Jessie Washburne-Harris has become a director at Marian Goodman gallery. She started at the gallery this week, and is based in New York. “The gallery is expanding and it seemed like a great opportunity,” she told Gallerist. Ms. Goodman, who runs one of the world’s most prominent galleries and represents artists such as Gerhard Richter and Read More
Over at the Financial Times, Georgina Adam reports that Marian Goodman has settled on her gallery’s London location.
Earlier this month, the Los Angeles-based artist John Baldessari quietly arrived in New York to get his license renewed. Assuming the reviews are decent for his latest exhibition here, which opened Oct. 19 at the spacious 57th Street gallery of his longtime dealer, Marian Goodman, Mr. Baldessari will, he said, get his “license as an artist” extended. Now 81, he has been going through the process annually (or pretty close to annually, with shows somewhere or another in the world) for many years, and by all appearances, he wears the effort lightly. Sitting in the gallery last week, decked out in the standard art world uniform of all black below his signature white chin-strap beard, surrounded by several of the 13 pieces in his new series “Double Play,” he described to The Observer what’s involved in the license renewal. “The whole test,” he said breezily in his SoCal drawl, “is: can I get away with this?”
After quite a bit of speculation in the art world about where he would eventually show in New York, Danish artist Danh Vo, who was born in Vietnam and is a favorite with critics and curators, will reportedly be represented by Marian Goodman. Artnet first reported the news on Twitter, and Blouin Artinfo’s In the Air blog brought it to our attention.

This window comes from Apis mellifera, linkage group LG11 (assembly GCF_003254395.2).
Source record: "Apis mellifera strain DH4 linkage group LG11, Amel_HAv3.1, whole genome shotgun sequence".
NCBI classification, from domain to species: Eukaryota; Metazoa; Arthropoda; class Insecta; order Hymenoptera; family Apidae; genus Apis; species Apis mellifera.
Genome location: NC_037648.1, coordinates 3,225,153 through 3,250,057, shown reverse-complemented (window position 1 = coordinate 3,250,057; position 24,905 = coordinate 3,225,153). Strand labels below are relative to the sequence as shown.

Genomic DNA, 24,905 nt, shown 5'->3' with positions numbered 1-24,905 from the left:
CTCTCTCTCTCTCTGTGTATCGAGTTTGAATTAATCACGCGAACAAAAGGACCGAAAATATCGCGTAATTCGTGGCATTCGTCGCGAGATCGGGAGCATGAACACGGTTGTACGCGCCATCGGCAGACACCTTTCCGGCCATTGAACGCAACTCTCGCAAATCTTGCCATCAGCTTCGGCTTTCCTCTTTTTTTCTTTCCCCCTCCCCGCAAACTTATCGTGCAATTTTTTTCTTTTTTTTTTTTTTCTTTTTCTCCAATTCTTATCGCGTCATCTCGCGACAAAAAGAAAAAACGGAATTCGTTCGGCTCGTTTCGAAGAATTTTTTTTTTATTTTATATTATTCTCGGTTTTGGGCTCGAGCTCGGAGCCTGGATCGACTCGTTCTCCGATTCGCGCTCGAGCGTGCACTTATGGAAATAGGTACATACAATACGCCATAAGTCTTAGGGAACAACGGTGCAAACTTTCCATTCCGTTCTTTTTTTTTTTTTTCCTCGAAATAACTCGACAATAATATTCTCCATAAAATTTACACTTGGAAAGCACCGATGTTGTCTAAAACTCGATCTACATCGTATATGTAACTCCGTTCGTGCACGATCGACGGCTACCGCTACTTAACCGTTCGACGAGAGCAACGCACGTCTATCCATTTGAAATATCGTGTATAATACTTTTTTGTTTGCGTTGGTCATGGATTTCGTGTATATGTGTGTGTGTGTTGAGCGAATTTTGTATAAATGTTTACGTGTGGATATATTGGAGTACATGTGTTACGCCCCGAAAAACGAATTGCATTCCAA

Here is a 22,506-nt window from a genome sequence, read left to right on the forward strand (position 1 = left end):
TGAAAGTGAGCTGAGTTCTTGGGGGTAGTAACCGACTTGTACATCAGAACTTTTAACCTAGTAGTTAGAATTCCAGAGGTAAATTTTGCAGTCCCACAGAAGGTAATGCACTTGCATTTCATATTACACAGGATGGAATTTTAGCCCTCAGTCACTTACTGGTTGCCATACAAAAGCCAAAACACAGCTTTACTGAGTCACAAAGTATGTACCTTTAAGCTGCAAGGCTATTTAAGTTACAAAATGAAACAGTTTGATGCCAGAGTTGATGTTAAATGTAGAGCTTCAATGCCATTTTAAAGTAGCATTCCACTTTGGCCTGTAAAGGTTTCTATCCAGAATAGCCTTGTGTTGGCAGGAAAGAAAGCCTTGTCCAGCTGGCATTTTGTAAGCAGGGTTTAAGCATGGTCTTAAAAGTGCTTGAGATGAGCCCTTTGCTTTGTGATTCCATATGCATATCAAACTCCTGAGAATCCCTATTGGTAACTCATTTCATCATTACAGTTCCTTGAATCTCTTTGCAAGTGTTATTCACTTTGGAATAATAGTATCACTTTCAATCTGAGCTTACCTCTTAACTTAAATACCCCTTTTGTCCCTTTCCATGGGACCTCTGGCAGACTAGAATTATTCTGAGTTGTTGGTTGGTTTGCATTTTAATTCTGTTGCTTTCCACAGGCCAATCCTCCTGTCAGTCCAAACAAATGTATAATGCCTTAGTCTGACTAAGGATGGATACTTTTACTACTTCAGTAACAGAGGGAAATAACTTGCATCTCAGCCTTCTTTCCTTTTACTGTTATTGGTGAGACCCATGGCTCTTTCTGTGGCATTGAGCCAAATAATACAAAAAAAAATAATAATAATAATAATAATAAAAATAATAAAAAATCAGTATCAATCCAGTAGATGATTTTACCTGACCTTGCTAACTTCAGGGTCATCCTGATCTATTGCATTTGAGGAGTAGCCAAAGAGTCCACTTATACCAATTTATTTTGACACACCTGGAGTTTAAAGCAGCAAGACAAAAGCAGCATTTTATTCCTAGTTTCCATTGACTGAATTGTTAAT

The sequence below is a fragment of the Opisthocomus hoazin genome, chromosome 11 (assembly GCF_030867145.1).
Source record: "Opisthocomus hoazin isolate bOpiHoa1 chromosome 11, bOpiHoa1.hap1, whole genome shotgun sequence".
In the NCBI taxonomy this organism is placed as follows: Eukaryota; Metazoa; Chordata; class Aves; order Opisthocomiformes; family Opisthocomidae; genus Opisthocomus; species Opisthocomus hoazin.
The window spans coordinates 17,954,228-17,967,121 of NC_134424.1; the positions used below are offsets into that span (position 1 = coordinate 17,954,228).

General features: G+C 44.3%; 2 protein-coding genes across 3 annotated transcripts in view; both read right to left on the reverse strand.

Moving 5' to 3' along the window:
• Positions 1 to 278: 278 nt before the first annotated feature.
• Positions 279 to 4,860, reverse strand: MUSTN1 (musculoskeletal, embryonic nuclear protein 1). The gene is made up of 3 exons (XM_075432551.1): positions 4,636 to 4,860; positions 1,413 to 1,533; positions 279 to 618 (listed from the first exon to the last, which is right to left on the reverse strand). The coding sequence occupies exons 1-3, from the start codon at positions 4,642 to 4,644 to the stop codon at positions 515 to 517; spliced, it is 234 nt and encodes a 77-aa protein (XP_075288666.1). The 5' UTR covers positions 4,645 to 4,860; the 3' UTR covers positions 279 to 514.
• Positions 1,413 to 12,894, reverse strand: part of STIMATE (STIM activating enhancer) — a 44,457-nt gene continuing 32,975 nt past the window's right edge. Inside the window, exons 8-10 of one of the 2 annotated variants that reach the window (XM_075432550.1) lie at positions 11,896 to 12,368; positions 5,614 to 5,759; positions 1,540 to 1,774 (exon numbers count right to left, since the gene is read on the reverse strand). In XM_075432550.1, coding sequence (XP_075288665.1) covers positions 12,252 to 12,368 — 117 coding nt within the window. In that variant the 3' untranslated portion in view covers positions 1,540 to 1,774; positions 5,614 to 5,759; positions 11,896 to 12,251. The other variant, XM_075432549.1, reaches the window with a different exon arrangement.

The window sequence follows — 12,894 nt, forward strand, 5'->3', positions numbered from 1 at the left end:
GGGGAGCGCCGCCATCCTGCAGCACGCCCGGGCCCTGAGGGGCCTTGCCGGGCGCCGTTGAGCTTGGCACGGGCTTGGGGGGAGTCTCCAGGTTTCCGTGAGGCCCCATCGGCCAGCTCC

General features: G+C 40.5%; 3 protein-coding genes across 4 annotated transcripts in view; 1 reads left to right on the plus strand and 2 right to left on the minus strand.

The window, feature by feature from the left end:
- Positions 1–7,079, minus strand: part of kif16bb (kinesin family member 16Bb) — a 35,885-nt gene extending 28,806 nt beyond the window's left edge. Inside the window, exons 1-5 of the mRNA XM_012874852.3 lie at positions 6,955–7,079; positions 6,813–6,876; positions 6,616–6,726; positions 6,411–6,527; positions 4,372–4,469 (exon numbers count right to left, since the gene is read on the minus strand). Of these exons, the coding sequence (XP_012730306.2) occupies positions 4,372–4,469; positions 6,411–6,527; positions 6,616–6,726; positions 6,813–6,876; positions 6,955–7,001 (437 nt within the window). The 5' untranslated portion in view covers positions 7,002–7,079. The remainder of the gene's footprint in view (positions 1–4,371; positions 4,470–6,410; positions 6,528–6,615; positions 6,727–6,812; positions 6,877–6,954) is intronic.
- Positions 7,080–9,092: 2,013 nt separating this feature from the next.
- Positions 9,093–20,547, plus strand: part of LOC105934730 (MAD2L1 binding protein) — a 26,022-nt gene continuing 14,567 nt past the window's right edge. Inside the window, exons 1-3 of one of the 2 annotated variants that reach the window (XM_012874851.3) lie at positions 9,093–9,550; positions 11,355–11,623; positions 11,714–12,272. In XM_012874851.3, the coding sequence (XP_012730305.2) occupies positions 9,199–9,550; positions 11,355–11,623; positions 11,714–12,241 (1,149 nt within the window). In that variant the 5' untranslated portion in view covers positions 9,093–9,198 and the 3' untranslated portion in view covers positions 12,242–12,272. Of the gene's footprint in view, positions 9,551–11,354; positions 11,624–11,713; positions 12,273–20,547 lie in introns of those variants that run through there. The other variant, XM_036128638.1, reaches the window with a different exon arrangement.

MONDAY, DECEMBER 12
Lecture: R. H. Quaytman at Dia
A master explorer of institutional history in her painting (she has done work based on the archives of the Whitney and ICA Boston, among others), R. H. Quaytman turns her attention here to Dia, a nonprofit with a legacy that is rivaled in ambition, triumph and drama by few, if any, of its contemporaries. — Andrew Russeth
Dia Art Foundation, 535 West 22nd Street, New York, 6:30 p.m., $6
If you were at the Frieze Art Fair in London last month, you might remember that one of the best displays was Pierre Huyghe’s aquarium featuring a hermit crab the artist got to take on a new shell in the shape of Sleeping Muse, a 1910 sculpture by Constantin Brancusi. The display was a bit out of the way in the Frieze tent, back by the restaurant, but once you found it you were well-rewarded: The Observer spent almost an hour one morning gazing at this obliviously artful crustacean as it skittered along the bottom of its tank, its beady eyes alert, its miniscule legs sweeping plankton–or whatever it is the thing eats–into its mouth with the antic speed of a little motor. If you watched it from certain angles, all you saw was a Brancusi on the move, which seemed like a potent metaphor, for something.
On the one-man market that is Andy Warhol. What a lede! “Sara Friedlander, the 27-year-old head of First Open Sale at Christie’s in New York, has a startling view of American art history. ‘Nothing good was made in the 19th century, nothing really good was made in the 18th century and American art in the 20th century for the first three, four or five decades was very elitist.'” [More Intelligent Life]
Critic Blake Gopnik profiles dealer Marian Goodman, reporting: “[Hirshhorn Museum deputy director Kerry] Brougher says that he’s actually heard Goodman complain when art prices rise.” [Newsweek/The Daily Beast]
Throwback article: critic Peter Schjeldahl on Ms. Goodman. [The New Yorker]